House Ways and Means chairman demands Delphi pension termination documents from Obama administration

Matthew Boyle Investigative Reporter
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Republican House Ways and Means Committee chairman Dave Camp demanded Wednesday that the U.S. Treasury Department and the Obama administration release records connected to an emerging scandal surrounding autoworker pensions terminated during the auto bailout. The Pension Benefit Guaranty Corporation (PBGC) and the Treasury Department axed pensions in 2009 for 20,000 non-union salaried retirees who worked for Delphi.

Those workers’ pension plans lost between 30 and 70 percent of their value, while similar plans covering members of the United Auto Workers and other labor unions were preserved and made whole.

Camp fired off letters to PBGC director Josh Gotbaum, Treasury Secretary Timothy Geithner and White House Counsel Kathryn Ruemmler, asking for documents by September 7. His committee seeks internal documents and communications relating to the decision-making process that resulted in those pension losses for non-union Delphi retirees.

From the PBGC, Camp demanded Gotbaum provide “all records, including but not limited to electronic mail to or from PBGC, the Departments of Treasury, Labor and Commerce and the Executive Office of the President of the United States” that relate to Delphi and General Motors’ interest in Delphi “for the period of January 1 through December 31, 2009.”

He demanded similar documents from Geithner and Ruemmler.

“Treasury has claimed in testimony and court filings that it had no substantial role in the decision to deny 20,000 salaried retirees of Delphi the full pension they were promised and worked hard to earn,” Camp wrote in his letters to the high-ranking officials. “However, documents obtained from the Pension Benefit Guaranty Corporation (PBGC) pursuant to the Freedom of Information Act (FOIA) and recently published raise questions about the full extent of Treasury’s involvement in the decisions that ultimately picked winners and losers among Delphi’s retirees.”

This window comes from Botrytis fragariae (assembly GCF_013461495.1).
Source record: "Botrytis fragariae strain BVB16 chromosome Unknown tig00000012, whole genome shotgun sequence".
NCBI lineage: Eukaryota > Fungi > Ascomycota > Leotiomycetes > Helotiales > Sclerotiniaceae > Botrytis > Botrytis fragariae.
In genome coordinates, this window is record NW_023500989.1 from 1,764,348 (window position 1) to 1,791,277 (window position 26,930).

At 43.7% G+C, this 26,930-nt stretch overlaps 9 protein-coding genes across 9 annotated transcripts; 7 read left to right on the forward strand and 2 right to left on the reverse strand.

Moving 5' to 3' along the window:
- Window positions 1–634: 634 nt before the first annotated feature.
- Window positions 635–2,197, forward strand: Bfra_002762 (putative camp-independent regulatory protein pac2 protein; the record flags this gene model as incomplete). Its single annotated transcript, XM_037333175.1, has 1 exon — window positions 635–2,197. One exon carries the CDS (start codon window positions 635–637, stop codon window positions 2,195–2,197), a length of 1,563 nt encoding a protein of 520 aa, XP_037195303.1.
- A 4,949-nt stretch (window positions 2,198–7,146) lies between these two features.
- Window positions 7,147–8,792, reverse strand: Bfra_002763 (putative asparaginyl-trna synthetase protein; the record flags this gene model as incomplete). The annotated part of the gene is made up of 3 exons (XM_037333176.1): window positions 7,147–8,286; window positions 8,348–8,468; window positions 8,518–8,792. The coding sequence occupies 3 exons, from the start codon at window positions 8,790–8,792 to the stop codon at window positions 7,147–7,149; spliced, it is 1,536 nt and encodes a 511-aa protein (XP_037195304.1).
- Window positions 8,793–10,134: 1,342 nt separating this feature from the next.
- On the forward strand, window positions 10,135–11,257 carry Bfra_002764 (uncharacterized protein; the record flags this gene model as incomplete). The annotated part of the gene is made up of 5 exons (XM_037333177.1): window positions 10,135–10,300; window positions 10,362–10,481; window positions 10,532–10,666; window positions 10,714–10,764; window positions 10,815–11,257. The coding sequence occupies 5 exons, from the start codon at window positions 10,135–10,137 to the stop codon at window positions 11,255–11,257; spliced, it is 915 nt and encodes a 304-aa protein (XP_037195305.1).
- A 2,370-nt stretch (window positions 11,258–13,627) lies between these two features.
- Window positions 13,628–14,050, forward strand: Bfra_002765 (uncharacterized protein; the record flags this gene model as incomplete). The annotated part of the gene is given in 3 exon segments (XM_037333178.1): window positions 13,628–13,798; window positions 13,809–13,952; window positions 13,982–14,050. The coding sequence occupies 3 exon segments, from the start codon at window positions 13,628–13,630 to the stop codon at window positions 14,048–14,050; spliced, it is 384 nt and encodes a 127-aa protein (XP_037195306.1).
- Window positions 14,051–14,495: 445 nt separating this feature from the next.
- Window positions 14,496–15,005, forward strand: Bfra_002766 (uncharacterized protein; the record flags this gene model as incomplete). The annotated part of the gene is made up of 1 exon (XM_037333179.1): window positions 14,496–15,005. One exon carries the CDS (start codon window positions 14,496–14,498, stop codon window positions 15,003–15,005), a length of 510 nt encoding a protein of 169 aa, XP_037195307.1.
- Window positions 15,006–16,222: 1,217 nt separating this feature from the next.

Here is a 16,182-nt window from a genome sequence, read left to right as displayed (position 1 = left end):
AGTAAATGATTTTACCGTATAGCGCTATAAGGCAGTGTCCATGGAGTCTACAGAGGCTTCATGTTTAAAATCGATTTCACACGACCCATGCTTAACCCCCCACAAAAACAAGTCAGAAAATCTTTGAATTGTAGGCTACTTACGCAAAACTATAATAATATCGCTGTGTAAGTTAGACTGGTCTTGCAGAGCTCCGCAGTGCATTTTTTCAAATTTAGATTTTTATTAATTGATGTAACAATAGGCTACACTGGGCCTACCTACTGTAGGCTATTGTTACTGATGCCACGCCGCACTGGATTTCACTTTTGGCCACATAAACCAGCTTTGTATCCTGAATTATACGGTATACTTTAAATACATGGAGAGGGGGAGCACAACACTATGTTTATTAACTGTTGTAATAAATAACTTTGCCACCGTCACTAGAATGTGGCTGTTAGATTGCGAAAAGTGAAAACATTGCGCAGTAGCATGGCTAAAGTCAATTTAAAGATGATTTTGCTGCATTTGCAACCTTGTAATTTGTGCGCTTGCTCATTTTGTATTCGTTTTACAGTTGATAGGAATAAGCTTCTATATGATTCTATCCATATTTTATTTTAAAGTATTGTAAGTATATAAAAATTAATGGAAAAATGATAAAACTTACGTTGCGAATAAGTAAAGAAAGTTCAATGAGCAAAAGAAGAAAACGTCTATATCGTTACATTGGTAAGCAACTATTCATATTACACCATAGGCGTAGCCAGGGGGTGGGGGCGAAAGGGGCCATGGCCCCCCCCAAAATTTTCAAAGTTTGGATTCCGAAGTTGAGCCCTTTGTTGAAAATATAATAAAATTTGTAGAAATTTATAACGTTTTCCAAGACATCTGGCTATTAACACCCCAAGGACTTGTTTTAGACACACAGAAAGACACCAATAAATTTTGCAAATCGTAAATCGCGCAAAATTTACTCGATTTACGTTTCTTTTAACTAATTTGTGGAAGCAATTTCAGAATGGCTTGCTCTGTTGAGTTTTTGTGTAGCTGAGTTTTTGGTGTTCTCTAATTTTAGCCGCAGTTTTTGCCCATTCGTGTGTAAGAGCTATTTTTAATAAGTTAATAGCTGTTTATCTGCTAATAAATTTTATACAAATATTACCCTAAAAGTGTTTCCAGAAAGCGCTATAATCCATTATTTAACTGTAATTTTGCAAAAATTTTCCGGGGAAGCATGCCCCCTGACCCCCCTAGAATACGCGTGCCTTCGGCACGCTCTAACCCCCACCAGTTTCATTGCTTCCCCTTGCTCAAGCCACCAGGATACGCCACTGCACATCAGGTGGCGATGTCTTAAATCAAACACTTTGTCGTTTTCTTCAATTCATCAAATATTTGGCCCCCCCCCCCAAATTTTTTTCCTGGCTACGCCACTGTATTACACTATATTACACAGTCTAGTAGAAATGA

A House Ways and Means committee press release cited an Aug. 7 story in The Daily Caller that included internal PBGC emails showing senior White House and Treasury officials were behind the pension terminations.

Those emails demonstrate that Geithner and his Treasury Department were the driving force, and contradict sworn testimony in which several Obama administration figures have said that the decision to terminate the pensions came from the PBGC.

The PBGC is a federal government agency that handles private-sector pension benefits issues. Its charter calls for independent representation of pension beneficiaries’ interests.

Federal law requires that PBGC is the only government entity that may initiate termination of a pension or move toward doing so.

Camp, whose district is home to a number of Delphi salaried retirees who lost their pensions, added that “Delphi employees deserve answers as to why their pension benefits were terminated, while some of their coworkers were not.”

“These men and women worked hard to earn their full pensions, and it looks like they may have been cut out by the Obama Administration,” Camp said. “The arbitrary nature of these decisions has raised serious concerns about the government picking winners and losers in Delphi’s bankruptcy. We need answers.”

There is bipartisan support for such document requests. Last week, 12 lawmakers wrote to House oversight committee Chairman Rep. Darrell Issa and Senate Homeland Security and Governmental Affairs Committee Chairman Sen. Joe Lieberman asking them to dig deeper into the issue.

Those members — GOP Sens. Rob Portman of Ohio, Thad Cochran of Mississippi and Roger Wicker of Mississippi, and GOP Reps. Pat Tiberi of Ohio, Steve Stivers of Ohio, Mike Kelly of Pennsylvania, Dan Burton of Indiana, Bill Johnson of Ohio, Paul Gosar of Arizona and Gregg Harper of Mississippi and Democratic Rep. Marcy Kaptur of Ohio — are led by Ohio Republican Rep. Mike Turner.

Ohio Democratic Sen. Sherrod Brown has since indicated his support for such an investigation, and Ohio Democratic Rep. Tim Ryan recently wrote his own letters asking Gotbaum and Geithner to release the Delphi documents.

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